When talking to a friend recently about Valkyria Chronicles, he asked me, "was the story good enough for you to continue through the scenarios to see what would happen next?" I had to think on this for a moment, as I could not recall the story at all. The memories that stuck out to me were how some battles unfolded, or when a character dear to me died, but the main narrative just did not stick in my head.

I thought more about why it had not, and I realized that although what I remember wasn't typically what people use to describe the word narrative, it was the important story to me.

Every medium has a way to convey narrative. Historically, video games have used similar techniques to books and film. In the days of 16 and 32-bit graphics, it was nearly impossible to convey emotion through the characters on screen. As a result, developers turned to a narrative style that was already established and introduced the cut-scene. Valve later found a way to integrate the narrative into the gameplay itself in Half-Life.

Much of the talk about narrative in video games is between these two styles. To me, neither has  grabbed my attention. I think the important aspect that sets video games apart from other mediums is that it is interactive. Therefore, shouldn’t the narrative in an interactive medium be equally as dynamic?

When I think back on memorable gaming stories, I think to a game of Hearts of Iron III where as the United States I was able to convince the public to invade Canada, and later helped Germany invade Great Britain. This narrative was one of a countless number of possible results that unfolded directly as a consequence of the actions I took in the game.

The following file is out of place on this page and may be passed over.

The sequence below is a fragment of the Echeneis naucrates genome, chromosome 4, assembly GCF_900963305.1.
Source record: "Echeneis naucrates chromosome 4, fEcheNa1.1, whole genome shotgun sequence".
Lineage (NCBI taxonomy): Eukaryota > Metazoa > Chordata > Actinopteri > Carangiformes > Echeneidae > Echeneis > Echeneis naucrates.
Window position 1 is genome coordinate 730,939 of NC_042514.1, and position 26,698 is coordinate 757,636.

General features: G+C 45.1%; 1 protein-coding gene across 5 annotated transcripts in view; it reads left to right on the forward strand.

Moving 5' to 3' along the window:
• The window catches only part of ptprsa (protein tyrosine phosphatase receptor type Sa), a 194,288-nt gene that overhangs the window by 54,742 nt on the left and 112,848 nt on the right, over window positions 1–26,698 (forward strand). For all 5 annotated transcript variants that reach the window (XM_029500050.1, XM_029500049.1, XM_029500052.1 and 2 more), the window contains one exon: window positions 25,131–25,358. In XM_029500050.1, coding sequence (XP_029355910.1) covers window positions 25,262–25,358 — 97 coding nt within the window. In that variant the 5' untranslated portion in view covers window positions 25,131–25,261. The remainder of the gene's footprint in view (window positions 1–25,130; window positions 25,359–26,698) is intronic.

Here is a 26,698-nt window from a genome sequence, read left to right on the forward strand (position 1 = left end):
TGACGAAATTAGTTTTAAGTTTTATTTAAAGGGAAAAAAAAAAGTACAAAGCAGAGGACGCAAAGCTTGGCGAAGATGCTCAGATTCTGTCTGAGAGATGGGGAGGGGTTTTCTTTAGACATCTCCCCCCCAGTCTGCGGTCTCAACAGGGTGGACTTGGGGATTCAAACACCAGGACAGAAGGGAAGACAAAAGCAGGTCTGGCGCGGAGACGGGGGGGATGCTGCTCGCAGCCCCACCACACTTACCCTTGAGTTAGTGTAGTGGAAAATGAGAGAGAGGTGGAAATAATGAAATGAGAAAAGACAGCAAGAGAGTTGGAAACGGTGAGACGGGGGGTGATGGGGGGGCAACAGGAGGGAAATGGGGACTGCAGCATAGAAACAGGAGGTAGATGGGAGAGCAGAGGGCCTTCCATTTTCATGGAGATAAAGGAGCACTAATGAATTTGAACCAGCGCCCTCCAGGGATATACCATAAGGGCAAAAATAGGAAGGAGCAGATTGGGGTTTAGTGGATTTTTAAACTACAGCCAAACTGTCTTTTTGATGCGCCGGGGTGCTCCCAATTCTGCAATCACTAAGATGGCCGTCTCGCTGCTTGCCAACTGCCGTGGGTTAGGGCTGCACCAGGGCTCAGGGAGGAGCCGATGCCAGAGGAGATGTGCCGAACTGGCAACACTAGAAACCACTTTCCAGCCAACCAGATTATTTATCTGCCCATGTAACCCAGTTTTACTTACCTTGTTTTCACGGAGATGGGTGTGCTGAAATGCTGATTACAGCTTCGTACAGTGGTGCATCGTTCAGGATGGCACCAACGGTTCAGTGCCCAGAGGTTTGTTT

There is the same sort of narrative, albeit more mechanical, in a competitive game of Quake III or Starcraft. It’s not a story in the classical sense of the eye-robot with legs gaining revenge on the weird alien thing, but of the set of events that happened. While seemingly bland, the drama and emotion can be just as intense as a tightly contested sporting event.orbb

Many have heard of the arching stories in EVE Online. Though there is no real central plot to the game, the account of players spending a year to infiltrate a corporation, assassinate it’s leader, and steal it’s assets is a legend. Giving players a blank slate in which to explore and create allowed the development of a story so rich with deceit and betrayal to rival a Shakespeare tragedy.

The exploding popularity of open world games speaks to the engaging nature of emergent story. In games like Oblivion, Fallout 3, or Farcry 2, there is space to explore both a classical narrative or your own anecdotes. In this aspect, story serves as a way to narrate progression and give some sense of what to do for players who need guidance.

The story that emerges from a player’s actions is a lot more meaningful to me. In a way, I feel as though I'm being invited to help create it. Additionally, the story that I experience is uniquely my own. When 100 people watch The Wire, the same experience is shared. When 100 people play Minecraft, we end up with everything from castles to U.S.S. Enterprise replicas.

This doesn’t seem to be an evolution of video games, as emergent gameplay has long been a staple mechanic. Additionally, I don’t think emergent narrative and classic narrative is a binary choice as plenty of games have shown there is room for both. Where I think it’s important to take into account is that player driven stories seem to be that magic ingredient to make a game truly interactive. In the end, isn’t interactivity the reason why we choose to play games?